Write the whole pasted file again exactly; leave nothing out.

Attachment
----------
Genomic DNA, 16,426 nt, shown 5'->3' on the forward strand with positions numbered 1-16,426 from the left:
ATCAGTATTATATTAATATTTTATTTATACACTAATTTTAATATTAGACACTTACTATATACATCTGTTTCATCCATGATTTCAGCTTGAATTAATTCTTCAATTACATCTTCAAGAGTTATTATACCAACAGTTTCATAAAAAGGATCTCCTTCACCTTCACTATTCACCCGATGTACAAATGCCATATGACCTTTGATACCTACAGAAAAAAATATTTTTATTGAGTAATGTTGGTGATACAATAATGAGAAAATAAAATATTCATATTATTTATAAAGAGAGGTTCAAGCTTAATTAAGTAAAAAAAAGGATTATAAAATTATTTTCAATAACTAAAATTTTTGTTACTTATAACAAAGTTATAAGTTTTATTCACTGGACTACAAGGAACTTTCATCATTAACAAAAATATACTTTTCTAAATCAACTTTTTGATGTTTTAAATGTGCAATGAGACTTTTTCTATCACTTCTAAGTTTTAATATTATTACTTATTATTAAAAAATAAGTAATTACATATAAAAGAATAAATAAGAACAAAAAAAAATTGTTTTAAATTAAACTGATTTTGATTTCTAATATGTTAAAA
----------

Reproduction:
Genomic DNA, 16,426 nt, shown 5'->3' on the forward strand with positions numbered 1-16,426 from the left:
ATCAGTATTATATTAATATTTTATTTATACACTAATTTTAATATTAGACACTTACTATATACATCTGTTTCATCCATGATTTCAGCTTGAATTAATTCTTCAATTACATCTTCAAGAGTTATTATACCAACAGTTTCATAAAAAGGATCTCCTTCACCTTCACTATTCACCCGATGTACAAATGCCATATGACCTTTGATACCTACAGAAAAAAATATTTTTATTGAGTAATGTTGGTGATACAATAATGAGAAAATAAAATATTCATATTATTTATAAAGAGAGGTTCAAGCTTAATTAAGTAAAAAAAAGGATTATAAAATTATTTTCAATAACTAAAATTTTTGTTACTTATAACAAAGTTATAAGTTTTATTCACTGGACTACAAGGAACTTTCATCATTAACAAAAATATACTTTTCTAAATCAACTTTTTGATGTTTTAAATGTGCAATGAGACTTTTTCTATCACTTCTAAGTTTTAATATTATTACTTATTATTAAAAAATAAGTAATTACATATAAAAGAATAAATAAGAACAAAAAAAAATTGTTTTAAATTAAACTGATTTTGATTTCTAATATGTTAAAA